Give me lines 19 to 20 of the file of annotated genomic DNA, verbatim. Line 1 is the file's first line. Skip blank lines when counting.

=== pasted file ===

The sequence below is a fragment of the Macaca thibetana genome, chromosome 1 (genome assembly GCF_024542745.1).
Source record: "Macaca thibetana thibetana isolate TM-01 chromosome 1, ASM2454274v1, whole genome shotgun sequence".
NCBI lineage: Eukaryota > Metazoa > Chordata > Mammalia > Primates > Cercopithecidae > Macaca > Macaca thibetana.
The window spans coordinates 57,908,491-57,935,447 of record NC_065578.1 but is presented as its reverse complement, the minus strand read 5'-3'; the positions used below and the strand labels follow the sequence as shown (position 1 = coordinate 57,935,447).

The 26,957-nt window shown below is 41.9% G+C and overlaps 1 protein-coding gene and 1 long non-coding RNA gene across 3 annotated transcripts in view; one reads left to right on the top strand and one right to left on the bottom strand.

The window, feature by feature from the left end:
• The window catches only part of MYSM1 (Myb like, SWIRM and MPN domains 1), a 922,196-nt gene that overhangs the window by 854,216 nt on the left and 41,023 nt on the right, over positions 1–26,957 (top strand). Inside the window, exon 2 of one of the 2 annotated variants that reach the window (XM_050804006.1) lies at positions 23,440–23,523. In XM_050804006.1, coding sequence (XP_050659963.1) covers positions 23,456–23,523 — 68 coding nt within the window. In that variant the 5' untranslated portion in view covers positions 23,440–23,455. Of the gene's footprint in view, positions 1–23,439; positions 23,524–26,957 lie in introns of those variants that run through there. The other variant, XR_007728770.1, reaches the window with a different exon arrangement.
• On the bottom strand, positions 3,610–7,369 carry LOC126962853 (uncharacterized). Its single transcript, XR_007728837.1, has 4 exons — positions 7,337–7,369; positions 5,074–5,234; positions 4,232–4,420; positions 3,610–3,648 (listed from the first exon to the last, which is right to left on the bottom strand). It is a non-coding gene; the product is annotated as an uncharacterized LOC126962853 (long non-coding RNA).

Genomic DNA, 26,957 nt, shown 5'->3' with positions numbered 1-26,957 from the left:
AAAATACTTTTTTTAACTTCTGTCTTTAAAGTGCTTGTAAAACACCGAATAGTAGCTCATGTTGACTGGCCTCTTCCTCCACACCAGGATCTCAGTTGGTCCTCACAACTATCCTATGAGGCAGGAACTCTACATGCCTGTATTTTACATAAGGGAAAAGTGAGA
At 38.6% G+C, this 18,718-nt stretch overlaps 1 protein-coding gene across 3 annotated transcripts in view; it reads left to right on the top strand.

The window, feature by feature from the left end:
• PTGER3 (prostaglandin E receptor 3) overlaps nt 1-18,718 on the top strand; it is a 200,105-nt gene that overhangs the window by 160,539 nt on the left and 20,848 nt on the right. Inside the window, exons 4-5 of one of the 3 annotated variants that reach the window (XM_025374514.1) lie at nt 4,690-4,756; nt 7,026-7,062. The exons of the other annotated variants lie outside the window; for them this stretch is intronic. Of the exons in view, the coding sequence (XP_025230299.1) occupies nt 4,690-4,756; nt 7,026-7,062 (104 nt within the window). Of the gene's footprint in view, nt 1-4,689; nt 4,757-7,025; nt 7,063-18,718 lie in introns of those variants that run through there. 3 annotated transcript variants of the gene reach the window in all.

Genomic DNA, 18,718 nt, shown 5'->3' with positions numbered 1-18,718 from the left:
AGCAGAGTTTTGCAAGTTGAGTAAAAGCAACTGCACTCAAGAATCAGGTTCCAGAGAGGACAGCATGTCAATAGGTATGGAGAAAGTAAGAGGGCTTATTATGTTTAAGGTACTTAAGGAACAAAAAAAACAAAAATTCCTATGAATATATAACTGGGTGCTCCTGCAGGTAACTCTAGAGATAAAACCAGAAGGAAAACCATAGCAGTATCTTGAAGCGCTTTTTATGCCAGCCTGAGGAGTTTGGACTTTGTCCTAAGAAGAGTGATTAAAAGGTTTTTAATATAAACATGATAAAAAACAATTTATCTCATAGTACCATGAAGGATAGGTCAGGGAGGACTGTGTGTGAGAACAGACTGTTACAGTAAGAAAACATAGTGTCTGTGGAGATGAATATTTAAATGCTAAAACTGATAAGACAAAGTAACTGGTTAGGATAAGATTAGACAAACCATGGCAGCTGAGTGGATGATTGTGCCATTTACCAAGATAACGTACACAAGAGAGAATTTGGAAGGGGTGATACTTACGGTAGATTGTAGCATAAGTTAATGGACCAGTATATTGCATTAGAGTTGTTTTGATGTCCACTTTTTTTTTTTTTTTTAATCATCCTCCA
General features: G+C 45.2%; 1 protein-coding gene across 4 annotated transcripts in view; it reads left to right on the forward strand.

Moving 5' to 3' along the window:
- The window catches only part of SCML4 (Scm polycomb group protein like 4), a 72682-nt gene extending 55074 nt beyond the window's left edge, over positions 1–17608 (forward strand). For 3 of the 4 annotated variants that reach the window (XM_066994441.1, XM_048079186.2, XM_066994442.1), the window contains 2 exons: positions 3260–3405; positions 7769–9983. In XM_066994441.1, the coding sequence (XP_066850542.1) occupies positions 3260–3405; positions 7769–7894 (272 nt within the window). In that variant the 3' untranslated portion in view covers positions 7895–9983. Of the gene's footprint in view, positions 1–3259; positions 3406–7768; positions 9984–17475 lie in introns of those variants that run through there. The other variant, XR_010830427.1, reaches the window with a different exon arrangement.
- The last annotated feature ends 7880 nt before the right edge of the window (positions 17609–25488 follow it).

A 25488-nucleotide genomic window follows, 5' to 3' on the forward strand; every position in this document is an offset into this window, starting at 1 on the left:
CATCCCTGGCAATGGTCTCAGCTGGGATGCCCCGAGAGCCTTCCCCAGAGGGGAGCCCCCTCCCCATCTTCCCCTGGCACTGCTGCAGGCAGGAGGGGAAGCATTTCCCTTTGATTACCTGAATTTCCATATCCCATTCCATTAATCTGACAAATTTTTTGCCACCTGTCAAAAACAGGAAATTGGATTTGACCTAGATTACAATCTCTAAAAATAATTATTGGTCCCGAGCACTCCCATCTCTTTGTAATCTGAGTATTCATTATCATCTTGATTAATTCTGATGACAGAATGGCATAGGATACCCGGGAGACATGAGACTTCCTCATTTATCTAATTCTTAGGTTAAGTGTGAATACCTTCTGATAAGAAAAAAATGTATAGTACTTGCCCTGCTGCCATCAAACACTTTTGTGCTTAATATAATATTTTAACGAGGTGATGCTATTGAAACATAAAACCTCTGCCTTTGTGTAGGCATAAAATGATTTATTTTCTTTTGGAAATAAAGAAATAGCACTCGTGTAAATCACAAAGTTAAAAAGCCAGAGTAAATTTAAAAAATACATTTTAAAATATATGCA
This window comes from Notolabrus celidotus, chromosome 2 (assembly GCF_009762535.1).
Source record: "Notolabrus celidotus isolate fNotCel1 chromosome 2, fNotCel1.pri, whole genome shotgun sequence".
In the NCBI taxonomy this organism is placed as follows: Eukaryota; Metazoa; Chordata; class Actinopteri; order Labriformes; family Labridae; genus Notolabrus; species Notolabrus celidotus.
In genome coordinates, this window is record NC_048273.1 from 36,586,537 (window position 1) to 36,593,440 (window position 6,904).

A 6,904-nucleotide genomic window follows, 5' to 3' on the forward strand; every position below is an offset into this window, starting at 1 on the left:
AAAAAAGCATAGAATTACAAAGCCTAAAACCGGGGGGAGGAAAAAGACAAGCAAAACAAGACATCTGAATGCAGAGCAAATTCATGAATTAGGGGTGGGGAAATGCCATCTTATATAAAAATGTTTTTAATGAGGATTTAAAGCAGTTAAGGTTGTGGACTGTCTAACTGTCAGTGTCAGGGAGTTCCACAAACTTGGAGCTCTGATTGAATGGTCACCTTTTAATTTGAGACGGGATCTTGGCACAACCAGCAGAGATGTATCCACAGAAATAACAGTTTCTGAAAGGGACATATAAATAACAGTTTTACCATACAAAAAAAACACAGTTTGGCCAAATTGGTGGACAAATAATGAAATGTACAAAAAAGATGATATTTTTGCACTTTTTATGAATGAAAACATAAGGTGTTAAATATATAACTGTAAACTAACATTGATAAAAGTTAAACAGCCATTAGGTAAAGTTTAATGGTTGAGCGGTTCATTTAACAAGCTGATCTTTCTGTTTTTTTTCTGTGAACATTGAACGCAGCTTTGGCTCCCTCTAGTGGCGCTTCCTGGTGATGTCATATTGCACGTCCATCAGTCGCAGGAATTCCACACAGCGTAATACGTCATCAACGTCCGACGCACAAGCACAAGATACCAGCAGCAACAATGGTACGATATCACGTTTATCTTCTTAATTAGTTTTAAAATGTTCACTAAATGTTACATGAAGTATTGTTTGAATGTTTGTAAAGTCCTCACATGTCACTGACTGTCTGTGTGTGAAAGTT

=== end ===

- The last annotated feature ends 7880 nt before the right edge of the window (positions 17609–25488 follow it).

A 25488-nucleotide genomic window follows, 5' to 3' on the forward strand; every position in this document is an offset into this window, starting at 1 on the left: